Kriging and local polynomial methods for blending satellite-derived and gauge precipitation estimates to support hydrologic early warning systems

Andrew Verdin, Chris Funk, Balaji Rajagopalan, William Kleiber

Research output: Contribution to journalArticlepeer-review

26 Scopus citations

Abstract

Robust estimates of precipitation in space and time are important for efficient natural resource management and for mitigating natural hazards. This is particularly true in regions with developing infrastructure and regions that are frequently exposed to extreme events. Gauge observations of rainfall are sparse but capture the precipitation process with high fidelity. Due to its high resolution and complete spatial coverage, satellite-derived rainfall data are an attractive alternative in data-sparse regions and are often used to support hydrometeorological early warning systems. Satellite-derived precipitation data, however, tend to underrepresent extreme precipitation events. Thus, it is often desirable to blend spatially extensive satellite-derived rainfall estimates with high-fidelity rain gauge observations to obtain more accurate precipitation estimates. In this research, we use two different methods, namely, ordinary kriging and $k$-nearest neighbor local polynomials, to blend rain gauge observations with the Climate Hazards Group Infrared Precipitation satellite-derived precipitation estimates in data-sparse Central America and Colombia. The utility of these methods in producing blended precipitation estimates at pentadal (five-day) and monthly time scales is demonstrated. We find that these blending methods significantly improve the satellite-derived estimates and are competitive in their ability to capture extreme precipitation.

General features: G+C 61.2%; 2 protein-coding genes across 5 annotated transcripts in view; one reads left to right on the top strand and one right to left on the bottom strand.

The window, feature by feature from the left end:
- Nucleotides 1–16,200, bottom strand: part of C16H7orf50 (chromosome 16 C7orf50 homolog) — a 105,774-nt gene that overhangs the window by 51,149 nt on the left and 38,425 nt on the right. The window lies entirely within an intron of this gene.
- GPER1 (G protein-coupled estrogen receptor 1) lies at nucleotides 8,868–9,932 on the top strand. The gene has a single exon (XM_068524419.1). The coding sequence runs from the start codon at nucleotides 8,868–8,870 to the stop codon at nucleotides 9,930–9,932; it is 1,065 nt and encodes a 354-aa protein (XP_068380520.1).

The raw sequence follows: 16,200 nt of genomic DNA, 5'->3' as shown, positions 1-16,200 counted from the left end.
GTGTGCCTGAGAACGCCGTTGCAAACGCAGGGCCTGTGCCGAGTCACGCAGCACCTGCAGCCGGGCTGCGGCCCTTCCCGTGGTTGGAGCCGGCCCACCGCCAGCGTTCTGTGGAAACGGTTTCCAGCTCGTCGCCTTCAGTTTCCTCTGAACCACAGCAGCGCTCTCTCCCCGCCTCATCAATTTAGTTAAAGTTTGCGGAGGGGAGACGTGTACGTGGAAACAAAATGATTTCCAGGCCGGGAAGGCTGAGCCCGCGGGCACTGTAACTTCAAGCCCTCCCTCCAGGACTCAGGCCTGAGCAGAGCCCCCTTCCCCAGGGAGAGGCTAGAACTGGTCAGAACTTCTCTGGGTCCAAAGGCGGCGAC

Original languageEnglish (US)
Article number7387758
Pages (from-to)2552-2562
Number of pages11
JournalIEEE Transactions on Geoscience and Remote Sensing
Volume54
Issue number5
DOIs
StatePublished - May 1 2016
Externally publishedYes

Keywords

  • Blending data
  • hydrologic early warning systems
  • local polynomials
  • ordinary kriging
  • rainfall estimation

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